Four trustees of the Soil Association have resigned from its council board with a stinging blast over how the organisation is run.
Campaigning food journalist Joanna Blythman, food writer Lynda Brown, author and former editor of The Ecologist Pat Thomas and organic baker, author and founder of the UK’s Real Bread Campaign Andrew Whitley stood down after criticising the association’s approach to promoting organic food and farming.
The four singled out the Soil Association’s strategy, Road to 2020, and its effect on the association’s profile as the main reason for their resignation.
They said the strategy’s implementation was as a “major factor” in the demise of organic awareness and “general confusion” around what the association stands for, and what it does.
The four ex-trustees highlighted seven areas of criticism, which they believe the strategy is promoting:
- Demise of organic awareness
- Subordination and dilution of the organic message to a healthy eating message
- PR void over its public profile
- A dull and uninspiring image
- An inward looking and parochial nature of the Soil Association
- Membership issues
- Inadequate support and allegiance to organic farmers and growers
The four accused the Soil Association of avoiding the use of the word organic in preference to “nature-friendly” and “planet-friendly” substitutes.
They claimed the association, which has 17 trustees on its council board, had shifted its focus to position itself as a public health delivery organisation rather than the UK’s main organic food and farming organisation.
They said the organisation was suffering from a “PR void” at senior management level and had “lost its authoritative voice”.
“The Soil Association is no longer the “go-to” place for media on food and farming matters… and lacks political clout on national farming matters,” said the former trustees, in a blog.
According to the four ex-trustees, the Soil Association has a “dull and uninspiring image” and a lack of appeal to younger consumers, which was highlighted in a recent survey carried out by MMR Research Worldwide.
They said the association has a “safe, cautious, controversy averse” image and was “preoccupied with being all things to all men with an over-arching ‘soft cell’.”
They also said the organisation lacked conviction in its own beliefs and produced too few “fire in the belly” campaigns.
The Soil Association operates a policy of attaching itself to others’ coat tails to “walk the talk” as seen in its daily News Digest e-newsletter, the ex-trustees complained.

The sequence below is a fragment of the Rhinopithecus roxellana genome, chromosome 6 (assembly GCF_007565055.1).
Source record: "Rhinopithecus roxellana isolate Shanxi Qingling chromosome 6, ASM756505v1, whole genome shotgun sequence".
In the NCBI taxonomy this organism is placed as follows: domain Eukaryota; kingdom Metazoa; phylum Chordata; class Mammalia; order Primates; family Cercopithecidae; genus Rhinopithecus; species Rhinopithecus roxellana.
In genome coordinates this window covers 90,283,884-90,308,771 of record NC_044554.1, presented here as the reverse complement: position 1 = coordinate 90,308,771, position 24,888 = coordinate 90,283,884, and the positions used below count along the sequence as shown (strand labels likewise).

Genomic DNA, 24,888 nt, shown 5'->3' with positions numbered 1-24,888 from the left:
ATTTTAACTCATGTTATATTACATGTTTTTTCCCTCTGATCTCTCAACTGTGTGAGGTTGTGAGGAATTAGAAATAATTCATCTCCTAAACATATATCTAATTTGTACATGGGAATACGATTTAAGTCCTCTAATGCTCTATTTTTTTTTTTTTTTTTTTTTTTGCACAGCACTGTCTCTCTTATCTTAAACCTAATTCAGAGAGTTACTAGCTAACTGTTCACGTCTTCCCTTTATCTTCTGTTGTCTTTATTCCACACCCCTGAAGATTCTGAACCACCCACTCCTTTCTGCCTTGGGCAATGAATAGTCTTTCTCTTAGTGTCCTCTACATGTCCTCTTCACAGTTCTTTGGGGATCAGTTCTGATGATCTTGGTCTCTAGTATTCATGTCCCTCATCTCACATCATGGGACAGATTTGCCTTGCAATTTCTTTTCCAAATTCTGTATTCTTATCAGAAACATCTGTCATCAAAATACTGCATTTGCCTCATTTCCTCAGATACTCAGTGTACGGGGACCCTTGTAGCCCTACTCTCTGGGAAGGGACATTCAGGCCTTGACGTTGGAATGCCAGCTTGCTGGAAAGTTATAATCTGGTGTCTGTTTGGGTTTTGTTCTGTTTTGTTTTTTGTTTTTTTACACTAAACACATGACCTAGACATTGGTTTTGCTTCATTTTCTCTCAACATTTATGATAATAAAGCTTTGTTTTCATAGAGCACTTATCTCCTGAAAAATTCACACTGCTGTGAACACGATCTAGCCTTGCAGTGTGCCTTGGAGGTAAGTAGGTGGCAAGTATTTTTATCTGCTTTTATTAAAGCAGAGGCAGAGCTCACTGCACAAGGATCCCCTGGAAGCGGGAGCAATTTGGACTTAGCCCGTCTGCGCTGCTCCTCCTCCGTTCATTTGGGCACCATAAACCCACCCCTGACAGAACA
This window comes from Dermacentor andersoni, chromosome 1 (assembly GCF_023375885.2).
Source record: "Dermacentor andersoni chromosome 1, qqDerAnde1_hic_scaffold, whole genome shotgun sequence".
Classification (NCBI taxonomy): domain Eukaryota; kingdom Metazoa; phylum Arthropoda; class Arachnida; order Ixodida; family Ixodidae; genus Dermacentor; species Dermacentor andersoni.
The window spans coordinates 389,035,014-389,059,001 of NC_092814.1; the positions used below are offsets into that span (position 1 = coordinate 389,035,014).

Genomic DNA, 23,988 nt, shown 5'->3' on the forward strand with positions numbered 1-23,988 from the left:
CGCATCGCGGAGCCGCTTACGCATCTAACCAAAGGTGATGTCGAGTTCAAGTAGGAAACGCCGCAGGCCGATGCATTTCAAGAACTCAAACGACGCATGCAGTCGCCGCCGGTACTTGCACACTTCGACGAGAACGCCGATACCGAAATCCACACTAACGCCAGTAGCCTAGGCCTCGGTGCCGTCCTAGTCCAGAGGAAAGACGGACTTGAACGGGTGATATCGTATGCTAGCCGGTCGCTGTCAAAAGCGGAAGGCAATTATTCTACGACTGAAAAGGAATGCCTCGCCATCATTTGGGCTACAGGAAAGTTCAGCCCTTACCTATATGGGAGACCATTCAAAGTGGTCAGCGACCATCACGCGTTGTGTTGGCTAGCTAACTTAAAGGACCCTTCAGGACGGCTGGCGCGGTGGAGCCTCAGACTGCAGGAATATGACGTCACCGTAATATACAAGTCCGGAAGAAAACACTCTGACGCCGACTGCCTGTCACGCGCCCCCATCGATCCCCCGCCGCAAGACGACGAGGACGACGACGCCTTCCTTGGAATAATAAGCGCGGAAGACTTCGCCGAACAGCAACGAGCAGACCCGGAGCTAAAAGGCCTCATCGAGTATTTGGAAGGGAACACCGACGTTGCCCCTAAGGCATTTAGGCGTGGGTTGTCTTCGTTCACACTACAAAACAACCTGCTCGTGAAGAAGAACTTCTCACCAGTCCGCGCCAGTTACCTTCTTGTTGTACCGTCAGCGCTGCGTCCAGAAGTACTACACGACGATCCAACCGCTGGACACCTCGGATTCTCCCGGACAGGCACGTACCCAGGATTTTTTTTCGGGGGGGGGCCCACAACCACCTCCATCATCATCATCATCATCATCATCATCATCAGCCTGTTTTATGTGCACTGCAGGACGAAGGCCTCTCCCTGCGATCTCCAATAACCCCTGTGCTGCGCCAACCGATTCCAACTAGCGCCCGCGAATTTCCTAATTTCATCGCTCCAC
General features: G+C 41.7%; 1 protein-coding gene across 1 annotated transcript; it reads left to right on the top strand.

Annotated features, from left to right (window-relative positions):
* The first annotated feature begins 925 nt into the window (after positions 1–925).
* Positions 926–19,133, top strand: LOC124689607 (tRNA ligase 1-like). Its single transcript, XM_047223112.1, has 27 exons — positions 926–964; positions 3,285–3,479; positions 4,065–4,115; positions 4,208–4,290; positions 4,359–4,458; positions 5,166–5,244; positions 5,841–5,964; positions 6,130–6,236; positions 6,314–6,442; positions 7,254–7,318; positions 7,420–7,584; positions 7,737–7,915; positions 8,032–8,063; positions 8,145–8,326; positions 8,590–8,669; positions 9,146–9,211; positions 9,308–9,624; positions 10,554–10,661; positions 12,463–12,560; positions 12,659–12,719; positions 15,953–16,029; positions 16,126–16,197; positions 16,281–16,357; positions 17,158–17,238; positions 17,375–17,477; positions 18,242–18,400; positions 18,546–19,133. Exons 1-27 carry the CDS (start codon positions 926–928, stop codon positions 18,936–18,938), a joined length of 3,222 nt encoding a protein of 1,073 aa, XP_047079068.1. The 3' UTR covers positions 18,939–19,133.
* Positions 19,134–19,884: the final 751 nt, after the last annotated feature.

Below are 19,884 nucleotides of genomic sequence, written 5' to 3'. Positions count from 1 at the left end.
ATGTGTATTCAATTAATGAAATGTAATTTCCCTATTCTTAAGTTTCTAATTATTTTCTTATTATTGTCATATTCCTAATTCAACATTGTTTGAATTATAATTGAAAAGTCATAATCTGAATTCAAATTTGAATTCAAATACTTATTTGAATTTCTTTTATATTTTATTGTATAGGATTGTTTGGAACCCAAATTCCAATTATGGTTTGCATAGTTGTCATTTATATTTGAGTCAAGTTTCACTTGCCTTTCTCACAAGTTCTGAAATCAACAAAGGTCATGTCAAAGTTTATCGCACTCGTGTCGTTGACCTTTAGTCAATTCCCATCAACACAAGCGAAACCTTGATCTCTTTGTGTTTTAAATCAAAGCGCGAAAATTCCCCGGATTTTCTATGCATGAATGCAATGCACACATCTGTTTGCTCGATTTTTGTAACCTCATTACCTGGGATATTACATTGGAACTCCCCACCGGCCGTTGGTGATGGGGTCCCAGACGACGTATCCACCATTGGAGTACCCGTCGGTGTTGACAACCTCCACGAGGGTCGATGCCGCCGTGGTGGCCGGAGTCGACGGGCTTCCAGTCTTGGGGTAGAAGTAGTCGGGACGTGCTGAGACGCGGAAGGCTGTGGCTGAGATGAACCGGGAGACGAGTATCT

They attacked the association’s “inward looking and parochial nature” and said it was “too focused on its own achievements” and had a “lack of engagement with the wider world”.
They accused the association of failing to promote the success of the organic movement globally to help build consumer and farming confidence.
There was also evidence, the ex-trustees said, of “Inadequate support and allegiance to organic farmers and growers”.
“Licensee numbers have stagnated, yet there seems to be no pro-active strategy, in either the farming or the consumer arena, to capitalise on the upturn of organic sales and to champion overtly organic food,” they explained.
Meanwhile, they said membership numbers continued to decline and there was an emerging agenda to change the Soil Association from a campaigning membership organisation into a “corporate” entity.
In a resignation letter sent to Dennis Overton, chairman of the Soil Association, the four ex-trustees explained their reasons for their resignation.
“We fear for the good name and relevance of an organisation that we have supported for many years,
“We have done our best to alert fellow trustees to the dangers implicit in the way that the current strategy is being implemented.
“It is clear that ours is a minority view and we can no longer collude in a bogus consensus. Accordingly we are resigning. We will continue to devote our energies to challenging corporate control of the food system.”
A Soil Association spokeswoman said: “Four trustees of the Soil Association’s 17 trustees have resigned recently following the rejection by their fellow trustees of a motion challenging our three-year old strategy, which focusses as strongly as ever on organic food and farming, but also reaches out to broader audiences.
“We are sorry these trustees felt unable to support our initiatives to work with all farmers – organic and non-organic. We want to share ideas and solutions to some of the big challenges facing our food system today with all involved in the farming industry.
“The overwhelming majority of our elected trustees strongly support this work and our work to transform food in schools and hospitals, and we are encouraged by the positive responses we continue to receive from organic and non-organic farmers alike.”